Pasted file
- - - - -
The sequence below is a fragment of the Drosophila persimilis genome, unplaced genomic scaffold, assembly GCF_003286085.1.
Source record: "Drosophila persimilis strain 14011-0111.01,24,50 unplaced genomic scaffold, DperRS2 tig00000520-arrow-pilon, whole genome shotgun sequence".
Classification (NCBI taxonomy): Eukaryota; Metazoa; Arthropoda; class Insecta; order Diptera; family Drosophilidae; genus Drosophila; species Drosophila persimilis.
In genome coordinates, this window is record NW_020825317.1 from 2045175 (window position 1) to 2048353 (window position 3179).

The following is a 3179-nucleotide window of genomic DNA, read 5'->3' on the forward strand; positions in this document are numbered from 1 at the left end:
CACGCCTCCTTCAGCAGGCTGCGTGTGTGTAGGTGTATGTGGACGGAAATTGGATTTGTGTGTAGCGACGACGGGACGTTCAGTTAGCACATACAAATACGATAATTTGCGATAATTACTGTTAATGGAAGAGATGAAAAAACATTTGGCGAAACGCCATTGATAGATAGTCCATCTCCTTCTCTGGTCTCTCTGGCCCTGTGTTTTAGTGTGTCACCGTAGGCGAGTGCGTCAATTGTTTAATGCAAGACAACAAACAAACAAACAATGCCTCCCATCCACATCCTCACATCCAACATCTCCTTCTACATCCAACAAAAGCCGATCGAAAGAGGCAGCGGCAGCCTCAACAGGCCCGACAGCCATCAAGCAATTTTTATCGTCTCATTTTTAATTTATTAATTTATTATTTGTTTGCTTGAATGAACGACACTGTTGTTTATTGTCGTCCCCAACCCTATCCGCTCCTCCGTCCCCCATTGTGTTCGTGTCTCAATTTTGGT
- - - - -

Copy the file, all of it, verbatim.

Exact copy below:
The sequence below is a fragment of the Drosophila persimilis genome, unplaced genomic scaffold, assembly GCF_003286085.1.
Source record: "Drosophila persimilis strain 14011-0111.01,24,50 unplaced genomic scaffold, DperRS2 tig00000520-arrow-pilon, whole genome shotgun sequence".
Classification (NCBI taxonomy): Eukaryota; Metazoa; Arthropoda; class Insecta; order Diptera; family Drosophilidae; genus Drosophila; species Drosophila persimilis.
In genome coordinates, this window is record NW_020825317.1 from 2045175 (window position 1) to 2048353 (window position 3179).

The following is a 3179-nucleotide window of genomic DNA, read 5'->3' on the forward strand; positions in this document are numbered from 1 at the left end:
CACGCCTCCTTCAGCAGGCTGCGTGTGTGTAGGTGTATGTGGACGGAAATTGGATTTGTGTGTAGCGACGACGGGACGTTCAGTTAGCACATACAAATACGATAATTTGCGATAATTACTGTTAATGGAAGAGATGAAAAAACATTTGGCGAAACGCCATTGATAGATAGTCCATCTCCTTCTCTGGTCTCTCTGGCCCTGTGTTTTAGTGTGTCACCGTAGGCGAGTGCGTCAATTGTTTAATGCAAGACAACAAACAAACAAACAATGCCTCCCATCCACATCCTCACATCCAACATCTCCTTCTACATCCAACAAAAGCCGATCGAAAGAGGCAGCGGCAGCCTCAACAGGCCCGACAGCCATCAAGCAATTTTTATCGTCTCATTTTTAATTTATTAATTTATTATTTGTTTGCTTGAATGAACGACACTGTTGTTTATTGTCGTCCCCAACCCTATCCGCTCCTCCGTCCCCCATTGTGTTCGTGTCTCAATTTTGGT